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Sequester CO2 in the oceanic dead zones

Get some use out of them!
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There are large areas in the ocean which have been rendered anaerobic, presumably by fertilizer runoff. This fertilizer sustains huge algal blooms which then sink, decompose, and in doing so strip all the oxygen from the water. These "deadzones" do not have multicellular life, but are populated by anaerobic bacteria which thrive in the absence of O2. I propose that this situation could be used to sequester and fix CO2.

These zones are already anaerobic, so deterimental effects because of water acidification would not occur. It is probably already fairly acidic. Large regions of these areas might sustain anaerobic bacteria which could fix the CO2 in the absence of light, so one would not need to rely on surface photosyntheic plankton. Also, strategies to increase open ocean CO2 fixation using iron enrichment already run the risk of turning any such stretch of ocean into a dead zone, because of the resulting algal bloom. If the zone is already dead, no further harm would be done!

Finally, it is my hope that CO2 would ultimately be reduced to CH4 in these anaerobic conditions. The methane would form methane clathrates and accumulate on the ocean floor in twining crystalline castles inhabited by worms and crabs. Al Gore would lead tours of these castles using a fleet of small submersibles.

bungston, May 04 2007

Here's a link fo ya http://dissertation...keulen/titlecon.pdf
Sorry, I can't find an English translation. [methinksnot, May 05 2007]

Baked http://www.planktos.com/About/About.html
If you use the planktos plan in a dead zone you get exactly what you say. There are restaurants in San Francisco calling themselves 'green' becaues of investment into this company already. (the Cliff House) [mylodon, Nov 02 2007]


       //Finally, it is my hope that CO2 would ultimately be reduced to CH4 in these anaerobic conditions.// Of course, methane is a far more effective greenhouse gas than carbon dioxide, so when the clathrates melt (sublime? whatever) because of rising global temperature, we'll be worse off than ever.
AbsintheWithoutLeave, May 04 2007

       //anaerobic bacteria which could fix the CO2 in the absence of light//
What's the source of energy?
ldischler, May 04 2007

       //Al Gore would lead tours of these castles using a fleet of small submersibles.// Plus for this at least.
MaxwellBuchanan, May 04 2007

       /What's the source of energy?/   

       My understanding is that the bugs which could live in these conditions use chemical reactions with metals, or sulfur, or hydrogen for their energy sources. They are chemoautotrophs and unfortunately I could not find a good online article which summarizes their sweet and funky biologies.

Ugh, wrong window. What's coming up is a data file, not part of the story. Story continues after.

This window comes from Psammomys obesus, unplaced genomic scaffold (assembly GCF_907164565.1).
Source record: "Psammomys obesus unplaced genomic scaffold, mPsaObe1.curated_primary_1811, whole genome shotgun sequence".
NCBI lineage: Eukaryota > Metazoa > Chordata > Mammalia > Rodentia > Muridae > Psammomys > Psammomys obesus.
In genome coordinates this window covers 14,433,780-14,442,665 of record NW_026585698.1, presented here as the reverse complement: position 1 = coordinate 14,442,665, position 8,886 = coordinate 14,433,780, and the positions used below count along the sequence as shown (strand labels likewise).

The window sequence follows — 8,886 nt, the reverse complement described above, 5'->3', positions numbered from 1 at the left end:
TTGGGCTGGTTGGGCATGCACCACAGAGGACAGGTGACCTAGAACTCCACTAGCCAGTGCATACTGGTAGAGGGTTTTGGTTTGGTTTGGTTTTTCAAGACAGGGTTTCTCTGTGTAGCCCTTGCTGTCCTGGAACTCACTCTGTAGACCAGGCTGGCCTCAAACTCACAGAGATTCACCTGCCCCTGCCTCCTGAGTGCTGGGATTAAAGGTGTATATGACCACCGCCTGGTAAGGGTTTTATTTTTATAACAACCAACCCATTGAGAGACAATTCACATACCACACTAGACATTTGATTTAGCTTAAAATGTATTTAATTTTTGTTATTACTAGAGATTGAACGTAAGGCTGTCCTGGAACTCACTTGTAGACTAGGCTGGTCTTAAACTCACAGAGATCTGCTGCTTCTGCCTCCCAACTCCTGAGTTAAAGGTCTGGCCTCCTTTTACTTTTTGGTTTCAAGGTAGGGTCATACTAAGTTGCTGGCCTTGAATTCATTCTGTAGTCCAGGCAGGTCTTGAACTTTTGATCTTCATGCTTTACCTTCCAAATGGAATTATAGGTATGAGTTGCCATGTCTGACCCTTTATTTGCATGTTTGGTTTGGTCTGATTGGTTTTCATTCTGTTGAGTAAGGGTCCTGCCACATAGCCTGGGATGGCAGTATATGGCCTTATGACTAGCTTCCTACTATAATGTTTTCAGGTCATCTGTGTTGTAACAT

bungston, May 04 2007

       Eet mor chiken. Maek less MH4.
pathetic, May 05 2007

       How do you intend to collect, insert, and retain the CO2 in these oceanic brown fields? (-)
Galbinus_Caeli, May 05 2007

       //They are chemoautotrophs//
You often find those around black smokers, using sulfides as an energy source. But those aren't dead zones, for anywhere you find chemoautotrophs, you find a whole food chain built up around them. If you mixed the CO2 with chemoautotrophs and an energy source, and pumped that down into the ocean, then you might have something.
ldischler, May 05 2007

       I hate this idea. It's another form of landfill, taking a waste product and piling it somewhere where no one can see it and saying it's "gone." I hated it the first time I read about it, years ago in Scientific American or some such, and I still hate it. You generate even more CO2 running the machinery to pump the CO2 down to the levels where it's cold and heavy enough to keep the clathrates solid and dense.   

       You want to get global CO2 levels down? Okay, step one: kill off five billion humans. It's extreme, but necessary.   

       Step two: turn off everything. Walk everywhere. Eet mor chiken.   

       Step three: everyone plant some trees. Don't mow the yard.   

       Repeat each step as often as conditions demand.
elhigh, May 15 2007

       Don't anaerobic bacteria produce CO2? Also, wouldn't there be a risk of giant CO2 bubbles floating up and killing people (Lake Monoun) or sink ships and stall planes like the methane deposits in the Bermuda triangle?   

       A better idea would be to capture CO2, make hydrogen from nuclear power, and then run them through a Fischer-Tropsch type catalyst to make Butanol, then we can run our cars on it and it would be carbon neutral.   

       We could also tweak the process to produce ethylene from CO2 and hydrogen which we can turn into polyethylene and build stuff with it instead of releasing it into the atmosphere.
Livingfishguy, Nov 02 2007

       //methane deposits in the Bermuda triangle//
I've never heard him called that before.
vincevincevince, Nov 03 2007


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